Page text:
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You Don’t Say…. Voice Cloning Technology

Feb 19, 2020

By Cindy Immonen, NTP, CLTP  The FBI reports that direct financial losses caused by business email compromise (BEC) and email account compromise (EAC) has surpassed $12.5 billion worldwide! The frequency of these attacks continues to grow at staggering rates, impacting more than 90 percent of organizations, and affecting nearly 1 percent of all emails sent. More alarming still, the level of sophistication behind these attacks continues to rise, making phishing emails nearly undistinguishable to novices and IT professionals alike.

Fraudster impersonations already steal millions from consumers each year. But what if the fraudster could use technology to clone the voice of a real person? YIKES! Sophisticated fraudulent techniques have previously included:

  • Various types of phishing emails.
  • A combination of a phishing email & smishers text (where you receive the phishing email and a fraudulent text message).
  • A combo of a phishing email & spoofcard phone call. You receive the phishing email and a phone call that appears to be from a recognized phone number (but it’s been altered).
  • BUT NOW, a combo of a phishing email & spoofcard phone call & Voice Cloning Technology!
    You get a phishing email and a phone call that appears to be a familiar phone number, but has been altered , AND the voice on the other side sounds just like the person! YIKES!!

The Federal Trade Commission examined voice cloning technologies that enable users to make near-perfect reproductions of a real person’s voice. Advances in artificial intelligence and text-to-speech (TTS) synthesis have allowed researchers to create a near-perfect voice clone with less than a five second sample recording of a person’s voice.

According to Laura DeMartino, associate director in the FTC’s division of litigation technology and analysis, “People have been mimicking voices for years. But in the last few years, the technology has advanced to the point where we can clone voices using a very small audio sample.” Voice cloning (or Deepfakes) techniques, that generate near-perfect reproductions of a person’s voice, will let criminals communicate anonymously, making it much easier to pull off scams. In the past it’s been difficult to convincingly pose as someone else, but with Deepfakes, you can communicate anonymously with people anywhere in the world. One example of such a successful scam was an unnamed UK-based energy firm that was extorted for about $243,000 because someone spoofed the CEO’s voice for a wire transfer scam. YIKES!!!

The FTC has examined technology using speech synthesis that uses the voice of an actual person, and expressed their ethical concerns related to the use of this cloned voice technology. This voice cloning technology is being developed and deployed for healthcare and consumer-oriented applications (customer service, entertainment, etc.). Some of the most impressive examples, to date, are from a Toronto-based research firm Dessa and Facebook, where they created successful awareness campaigns.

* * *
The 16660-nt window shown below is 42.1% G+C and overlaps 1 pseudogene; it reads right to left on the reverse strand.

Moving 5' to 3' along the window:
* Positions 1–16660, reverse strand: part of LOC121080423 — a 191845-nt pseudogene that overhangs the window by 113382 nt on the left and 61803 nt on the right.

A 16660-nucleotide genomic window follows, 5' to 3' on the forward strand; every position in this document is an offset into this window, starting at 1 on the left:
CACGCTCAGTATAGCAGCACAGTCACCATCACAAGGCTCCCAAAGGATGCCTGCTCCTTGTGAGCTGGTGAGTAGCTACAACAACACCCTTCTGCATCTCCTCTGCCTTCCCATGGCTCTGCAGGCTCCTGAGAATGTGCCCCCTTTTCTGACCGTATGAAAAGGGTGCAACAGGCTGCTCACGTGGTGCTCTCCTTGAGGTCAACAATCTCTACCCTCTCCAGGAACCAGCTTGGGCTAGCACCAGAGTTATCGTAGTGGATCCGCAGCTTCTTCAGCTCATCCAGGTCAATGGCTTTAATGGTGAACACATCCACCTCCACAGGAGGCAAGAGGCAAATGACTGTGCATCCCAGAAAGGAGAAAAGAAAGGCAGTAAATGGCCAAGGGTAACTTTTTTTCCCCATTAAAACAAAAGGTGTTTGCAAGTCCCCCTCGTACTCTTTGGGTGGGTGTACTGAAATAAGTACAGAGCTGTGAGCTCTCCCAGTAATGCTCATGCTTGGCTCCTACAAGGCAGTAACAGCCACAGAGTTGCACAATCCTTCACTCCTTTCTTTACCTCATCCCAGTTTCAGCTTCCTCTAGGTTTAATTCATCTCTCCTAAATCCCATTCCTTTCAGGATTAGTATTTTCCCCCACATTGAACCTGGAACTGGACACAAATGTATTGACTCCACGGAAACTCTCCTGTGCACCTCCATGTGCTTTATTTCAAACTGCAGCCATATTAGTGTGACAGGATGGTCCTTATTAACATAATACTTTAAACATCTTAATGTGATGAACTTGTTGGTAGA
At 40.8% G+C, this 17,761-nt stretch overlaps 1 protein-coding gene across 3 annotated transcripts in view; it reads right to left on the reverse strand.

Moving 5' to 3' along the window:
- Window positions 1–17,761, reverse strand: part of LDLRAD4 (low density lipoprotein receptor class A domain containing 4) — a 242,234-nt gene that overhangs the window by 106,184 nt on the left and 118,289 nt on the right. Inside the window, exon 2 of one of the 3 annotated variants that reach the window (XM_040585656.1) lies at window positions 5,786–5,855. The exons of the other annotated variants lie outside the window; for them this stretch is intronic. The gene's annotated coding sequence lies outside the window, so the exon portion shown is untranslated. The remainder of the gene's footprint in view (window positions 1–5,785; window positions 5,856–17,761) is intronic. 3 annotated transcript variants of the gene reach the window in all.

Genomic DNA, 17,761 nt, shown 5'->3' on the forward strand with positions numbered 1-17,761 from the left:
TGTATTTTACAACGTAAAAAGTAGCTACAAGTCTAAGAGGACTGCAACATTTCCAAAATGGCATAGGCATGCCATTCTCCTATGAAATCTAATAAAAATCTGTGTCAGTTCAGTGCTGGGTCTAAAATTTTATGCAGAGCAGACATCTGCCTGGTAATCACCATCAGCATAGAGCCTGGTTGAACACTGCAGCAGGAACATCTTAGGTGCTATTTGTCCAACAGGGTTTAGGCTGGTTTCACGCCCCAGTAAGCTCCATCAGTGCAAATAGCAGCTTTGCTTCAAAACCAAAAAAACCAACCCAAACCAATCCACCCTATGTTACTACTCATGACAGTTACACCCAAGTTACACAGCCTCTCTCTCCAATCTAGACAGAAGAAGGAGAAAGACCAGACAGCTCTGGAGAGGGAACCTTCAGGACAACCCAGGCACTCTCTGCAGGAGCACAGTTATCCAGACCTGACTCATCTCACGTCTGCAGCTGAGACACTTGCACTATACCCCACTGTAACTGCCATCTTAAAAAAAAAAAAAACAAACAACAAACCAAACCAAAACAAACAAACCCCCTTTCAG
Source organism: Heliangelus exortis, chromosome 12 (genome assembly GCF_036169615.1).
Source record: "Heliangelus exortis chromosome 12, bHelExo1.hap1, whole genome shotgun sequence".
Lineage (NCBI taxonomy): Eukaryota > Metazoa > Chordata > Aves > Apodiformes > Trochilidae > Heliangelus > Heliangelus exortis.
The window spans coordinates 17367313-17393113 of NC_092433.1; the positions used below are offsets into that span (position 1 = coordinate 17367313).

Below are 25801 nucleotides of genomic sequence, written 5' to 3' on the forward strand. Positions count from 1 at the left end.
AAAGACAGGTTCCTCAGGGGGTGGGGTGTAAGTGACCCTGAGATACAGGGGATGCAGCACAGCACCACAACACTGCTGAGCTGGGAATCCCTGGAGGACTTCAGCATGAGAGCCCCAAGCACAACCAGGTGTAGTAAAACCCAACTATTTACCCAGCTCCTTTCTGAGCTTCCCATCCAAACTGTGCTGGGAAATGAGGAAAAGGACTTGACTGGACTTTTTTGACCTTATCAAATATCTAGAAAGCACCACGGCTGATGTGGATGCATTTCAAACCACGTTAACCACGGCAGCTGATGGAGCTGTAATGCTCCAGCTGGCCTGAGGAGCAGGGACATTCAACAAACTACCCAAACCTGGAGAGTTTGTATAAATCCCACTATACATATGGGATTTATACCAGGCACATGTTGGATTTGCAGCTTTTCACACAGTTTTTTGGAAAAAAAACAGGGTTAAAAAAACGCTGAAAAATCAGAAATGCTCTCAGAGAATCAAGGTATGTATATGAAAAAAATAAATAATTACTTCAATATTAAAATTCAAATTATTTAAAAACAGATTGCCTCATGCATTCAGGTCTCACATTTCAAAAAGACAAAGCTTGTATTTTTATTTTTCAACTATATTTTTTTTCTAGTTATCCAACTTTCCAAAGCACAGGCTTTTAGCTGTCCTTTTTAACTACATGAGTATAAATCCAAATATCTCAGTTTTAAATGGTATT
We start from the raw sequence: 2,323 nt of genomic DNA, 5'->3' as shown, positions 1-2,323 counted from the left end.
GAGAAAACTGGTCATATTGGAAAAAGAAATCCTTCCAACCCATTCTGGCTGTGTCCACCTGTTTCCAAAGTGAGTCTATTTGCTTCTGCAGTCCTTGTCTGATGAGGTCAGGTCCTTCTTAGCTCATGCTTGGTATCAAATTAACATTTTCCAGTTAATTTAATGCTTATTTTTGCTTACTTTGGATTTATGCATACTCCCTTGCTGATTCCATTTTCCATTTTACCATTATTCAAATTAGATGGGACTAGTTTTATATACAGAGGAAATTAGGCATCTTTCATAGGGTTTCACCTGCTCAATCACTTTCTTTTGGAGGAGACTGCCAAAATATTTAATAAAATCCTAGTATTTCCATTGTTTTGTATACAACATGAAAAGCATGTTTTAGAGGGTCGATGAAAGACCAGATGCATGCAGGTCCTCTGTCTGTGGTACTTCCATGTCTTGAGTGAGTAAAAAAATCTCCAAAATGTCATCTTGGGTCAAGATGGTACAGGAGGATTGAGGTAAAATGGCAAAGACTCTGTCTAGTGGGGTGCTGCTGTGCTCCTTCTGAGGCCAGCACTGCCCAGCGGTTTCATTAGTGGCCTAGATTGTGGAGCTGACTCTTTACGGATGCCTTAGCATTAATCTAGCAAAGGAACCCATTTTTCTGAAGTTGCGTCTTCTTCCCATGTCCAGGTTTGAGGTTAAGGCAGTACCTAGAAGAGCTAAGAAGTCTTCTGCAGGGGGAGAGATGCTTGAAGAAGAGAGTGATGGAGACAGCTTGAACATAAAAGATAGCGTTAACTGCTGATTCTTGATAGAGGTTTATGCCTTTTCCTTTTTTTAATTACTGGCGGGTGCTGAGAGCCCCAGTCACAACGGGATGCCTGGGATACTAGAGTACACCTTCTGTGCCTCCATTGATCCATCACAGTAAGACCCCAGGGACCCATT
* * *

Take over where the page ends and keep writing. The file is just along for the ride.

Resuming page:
But, it is also being used for fraudulent schemes! FTC examiners have stated that Deepfakes voices will be and already have been used without consent. The cybersecurity firm Symantec said last September it had come across at least three cases of Deepfakes voice fraud. Experian predicts that criminals this year will use all forms of artificial intelligence to disrupt commercial enterprise operations and create “confusion” among nations, using whatever tools enable them to achieve their objectives.

While the cheap technology is imperfect, and some of the faked voices wouldn’t fool a listener in a calm, collected environment, are we all in a calm, collected environment? Thieves depend on age-old scam tactics to boost their effectiveness. They most likely will use time pressure, such as an impending deadline. In some cases, criminals have targeted the financial gatekeepers in company accounting or budget departments, knowing they may have the capability to send money instantly.

So, Stop, Pause, Question, and follow safe communication of financial information practices. Here are some reminders and additional tips:

  • Use strong Password practices
  • ALWAYS question any change in instructions and look for anomalies
  • NEVER RELY on emails or other communications purporting to change wire instructions.
  • Do not provide personal information on-line
  • Do not open e-mail messages or attachments from unknown individuals.
  • Be cautious of clicking links within e-mails from unknown individuals.
  • Be aware of small changes in e-mail addresses that mimic legitimate e-mail addresses.
  • Don’t open attachments on your Smart Phone – iPhone or Android!
  • Always run your updates and patches on your computer and phones,
  • Use Two-factor authentication (2FA), also known as multifactor authentication (MFA)
  • Avoid using unsecured public Wi-Fi
  • Don’t underestimate – use backup and encryption

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